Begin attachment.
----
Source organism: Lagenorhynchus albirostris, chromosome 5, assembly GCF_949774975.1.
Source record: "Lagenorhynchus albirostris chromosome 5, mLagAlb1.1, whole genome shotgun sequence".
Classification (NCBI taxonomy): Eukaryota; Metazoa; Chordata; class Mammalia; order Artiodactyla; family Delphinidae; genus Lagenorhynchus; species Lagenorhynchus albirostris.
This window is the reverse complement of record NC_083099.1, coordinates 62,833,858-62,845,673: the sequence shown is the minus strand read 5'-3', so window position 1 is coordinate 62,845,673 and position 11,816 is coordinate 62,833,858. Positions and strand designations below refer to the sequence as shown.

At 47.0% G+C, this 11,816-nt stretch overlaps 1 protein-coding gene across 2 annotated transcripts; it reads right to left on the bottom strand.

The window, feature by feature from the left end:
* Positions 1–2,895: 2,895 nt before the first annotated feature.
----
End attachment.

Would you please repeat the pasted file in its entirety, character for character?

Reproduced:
Source organism: Lagenorhynchus albirostris, chromosome 5, assembly GCF_949774975.1.
Source record: "Lagenorhynchus albirostris chromosome 5, mLagAlb1.1, whole genome shotgun sequence".
Classification (NCBI taxonomy): Eukaryota; Metazoa; Chordata; class Mammalia; order Artiodactyla; family Delphinidae; genus Lagenorhynchus; species Lagenorhynchus albirostris.
This window is the reverse complement of record NC_083099.1, coordinates 62,833,858-62,845,673: the sequence shown is the minus strand read 5'-3', so window position 1 is coordinate 62,845,673 and position 11,816 is coordinate 62,833,858. Positions and strand designations below refer to the sequence as shown.

At 47.0% G+C, this 11,816-nt stretch overlaps 1 protein-coding gene across 2 annotated transcripts; it reads right to left on the bottom strand.

The window, feature by feature from the left end:
* Positions 1–2,895: 2,895 nt before the first annotated feature.